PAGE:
The importance of neurodiverse leadership
According to The Office for National Statistics, currently, there are only 22 percent of people with autism in the UK in full- or part-time work. Institutional discrimination is considered a significant contributor.
There is a common misconception that neurodivergent individuals, e.g., those with learning differences, autism, or ADHD, can’t have a successful career, and examples of inspiring leaders such as Richard Branson, who has ADHD and dyslexia or Elon Musk who is on the spectrum, are often explained as rare exceptions.
Bias against neuro minorities in the workplace is significant, with 50 percent of UK managers stating that they would not hire neurodivergent talent. However, research suggests that autistic professionals can be up to 140 percent more productive than average employees and that neurodivergent traits are associated with originality of ideas and innovation. But organisations still shun neurodivergent talent, even while struggling with talent shortages.
Leading a neurodiverse team
Ultimately, it’s the leader’s role to create an environment where employees can perform their best and an increased understanding of neurodiversity can bring new perspectives, including tailored attention to individual employee needs. Given that employees may not disclose, or even realise that they are neurodivergent, it’s important for leaders to ensure clarity of communication and to take responsibility for neurodiversity at work. Leading neurodivergent employees often forces a better understanding of the individual, which in return creates better leaders.
The growing amount of data surrounding autism, dyslexia, and ADHD has increased global awareness of neurodiversity. Research reveals a significant lack of understanding and awareness of neurodivergents in the workplace despite an estimated one in seven people being neurodivergent. Improving awareness at the top of organisations can be an important change driver. When the senior leadership team champions neurodiversity and makes it clear the organisation takes neurodiversity seriously, it sends a positive signal both internally and externally. This could include openly speaking up or sponsoring neurodiversity initiatives in the workplace. Some leaders may also have their own direct personal connection to neurodiversity, which can make them a particularly strong advocate and supporter of their own organisation’s initiatives in this area.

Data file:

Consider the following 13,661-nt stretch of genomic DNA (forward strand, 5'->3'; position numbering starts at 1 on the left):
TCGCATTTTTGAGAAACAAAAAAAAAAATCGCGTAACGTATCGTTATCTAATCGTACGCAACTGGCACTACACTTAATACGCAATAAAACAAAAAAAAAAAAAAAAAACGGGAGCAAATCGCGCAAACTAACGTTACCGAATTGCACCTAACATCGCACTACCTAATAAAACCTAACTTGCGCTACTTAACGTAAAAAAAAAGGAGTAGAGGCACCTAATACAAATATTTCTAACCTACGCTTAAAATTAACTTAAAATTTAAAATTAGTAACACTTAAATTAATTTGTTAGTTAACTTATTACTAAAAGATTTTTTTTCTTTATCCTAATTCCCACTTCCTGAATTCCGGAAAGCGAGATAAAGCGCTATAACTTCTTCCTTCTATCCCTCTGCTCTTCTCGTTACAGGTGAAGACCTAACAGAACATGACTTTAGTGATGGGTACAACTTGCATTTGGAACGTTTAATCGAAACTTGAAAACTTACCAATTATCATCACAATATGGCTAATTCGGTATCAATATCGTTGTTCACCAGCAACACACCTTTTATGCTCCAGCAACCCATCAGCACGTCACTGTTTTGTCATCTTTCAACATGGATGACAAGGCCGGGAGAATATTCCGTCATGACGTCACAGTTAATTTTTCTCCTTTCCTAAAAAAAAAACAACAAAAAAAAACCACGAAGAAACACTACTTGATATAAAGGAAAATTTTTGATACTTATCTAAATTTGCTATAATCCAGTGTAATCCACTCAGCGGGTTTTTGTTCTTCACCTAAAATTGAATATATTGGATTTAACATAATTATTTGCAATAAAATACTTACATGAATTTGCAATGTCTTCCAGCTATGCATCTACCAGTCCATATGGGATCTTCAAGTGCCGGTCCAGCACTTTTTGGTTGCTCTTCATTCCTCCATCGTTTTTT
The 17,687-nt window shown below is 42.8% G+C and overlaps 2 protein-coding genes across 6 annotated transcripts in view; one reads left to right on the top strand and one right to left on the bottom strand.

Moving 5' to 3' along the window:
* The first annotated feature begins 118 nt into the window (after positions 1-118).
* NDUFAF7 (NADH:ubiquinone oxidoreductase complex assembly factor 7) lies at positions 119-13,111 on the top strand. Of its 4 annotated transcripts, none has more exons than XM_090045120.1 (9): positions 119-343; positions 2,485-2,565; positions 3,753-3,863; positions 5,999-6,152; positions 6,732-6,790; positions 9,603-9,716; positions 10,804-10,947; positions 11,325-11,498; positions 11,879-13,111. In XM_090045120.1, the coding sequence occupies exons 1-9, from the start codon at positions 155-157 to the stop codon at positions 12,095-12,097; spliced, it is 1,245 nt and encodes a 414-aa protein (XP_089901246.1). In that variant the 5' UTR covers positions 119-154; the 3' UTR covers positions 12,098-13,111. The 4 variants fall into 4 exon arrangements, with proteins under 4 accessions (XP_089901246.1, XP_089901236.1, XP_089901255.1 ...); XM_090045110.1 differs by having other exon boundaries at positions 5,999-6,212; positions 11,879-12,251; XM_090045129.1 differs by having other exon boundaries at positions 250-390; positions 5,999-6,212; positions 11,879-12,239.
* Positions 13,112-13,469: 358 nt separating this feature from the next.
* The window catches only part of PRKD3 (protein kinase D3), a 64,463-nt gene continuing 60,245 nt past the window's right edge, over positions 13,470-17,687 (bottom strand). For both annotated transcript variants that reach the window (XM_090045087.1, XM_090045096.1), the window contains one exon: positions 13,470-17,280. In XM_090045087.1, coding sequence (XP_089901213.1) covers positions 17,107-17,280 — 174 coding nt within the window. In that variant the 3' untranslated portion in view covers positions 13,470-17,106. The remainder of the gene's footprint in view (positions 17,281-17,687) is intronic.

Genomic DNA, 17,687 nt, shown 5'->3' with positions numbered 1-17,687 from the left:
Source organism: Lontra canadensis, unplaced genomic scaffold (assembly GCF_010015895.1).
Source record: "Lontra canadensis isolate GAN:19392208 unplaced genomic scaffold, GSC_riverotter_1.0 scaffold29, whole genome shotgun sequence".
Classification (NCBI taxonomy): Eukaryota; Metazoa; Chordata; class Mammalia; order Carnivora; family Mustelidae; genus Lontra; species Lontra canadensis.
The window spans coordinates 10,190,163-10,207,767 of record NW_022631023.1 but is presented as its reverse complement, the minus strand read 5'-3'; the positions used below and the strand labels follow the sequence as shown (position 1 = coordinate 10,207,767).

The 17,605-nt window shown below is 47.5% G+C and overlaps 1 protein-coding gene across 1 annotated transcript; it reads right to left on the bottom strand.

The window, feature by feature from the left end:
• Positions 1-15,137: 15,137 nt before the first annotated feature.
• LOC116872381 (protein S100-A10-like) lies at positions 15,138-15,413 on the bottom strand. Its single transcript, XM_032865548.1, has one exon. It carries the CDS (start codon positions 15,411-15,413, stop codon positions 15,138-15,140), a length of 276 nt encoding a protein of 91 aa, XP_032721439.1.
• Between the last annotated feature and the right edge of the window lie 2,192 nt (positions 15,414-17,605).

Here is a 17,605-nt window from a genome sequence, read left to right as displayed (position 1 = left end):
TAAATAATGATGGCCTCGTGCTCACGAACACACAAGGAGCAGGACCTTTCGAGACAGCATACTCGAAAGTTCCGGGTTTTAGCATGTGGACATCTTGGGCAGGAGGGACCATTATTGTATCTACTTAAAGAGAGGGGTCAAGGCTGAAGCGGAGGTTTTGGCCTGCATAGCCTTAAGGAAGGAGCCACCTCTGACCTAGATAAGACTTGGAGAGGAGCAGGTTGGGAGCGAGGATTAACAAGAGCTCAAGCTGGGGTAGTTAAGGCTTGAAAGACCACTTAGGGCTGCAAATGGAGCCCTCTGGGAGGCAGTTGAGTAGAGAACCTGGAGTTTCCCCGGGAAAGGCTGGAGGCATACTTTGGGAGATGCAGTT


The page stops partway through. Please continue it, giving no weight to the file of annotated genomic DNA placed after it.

The full benefits of neurodiversity inclusion are still being explored, but it’s increasingly clear that there is an advantage in attracting new talent that has been substantially overlooked. The traits of neurodivergent talent include the ability to focus for extended periods and being calm under pressure, as well as think outside the box – often a much-desired quality of an employee. Autistic people are also proven to be successful in a variety of roles, often bringing strengths to their work such as analytical thinking, focus, and attention to detail.
CIPD’s research on performance management suggests that organisations seeking to become more inclusive and get the best out of an increasingly diverse workforce, need to focus much more on people’s strengths and what they do well, instead of what they can’t do or aren’t very good at. Organisations that rely too much on rigid competency frameworks could risk excluding or disadvantaging neurodivergent individuals and others who may excel on some competency measures but score very poorly on others.
To be neurodiversity smart, leaders need to develop a language and acceptance of neuro-difference and to celebrate and leverage neurodiverse strengths while taking steps to accommodate any specific challenges that an individual may face. Neurodivergent employees may appreciate instructions in multiple formats, and leaders could consider providing tools such as mind maps to help them prioritise work and meet deadlines. Because even with the best communication processes in place tasks can often be communicated in a rush, which can lead to confusion, stress, and anxiety - and lost productivity as a result.
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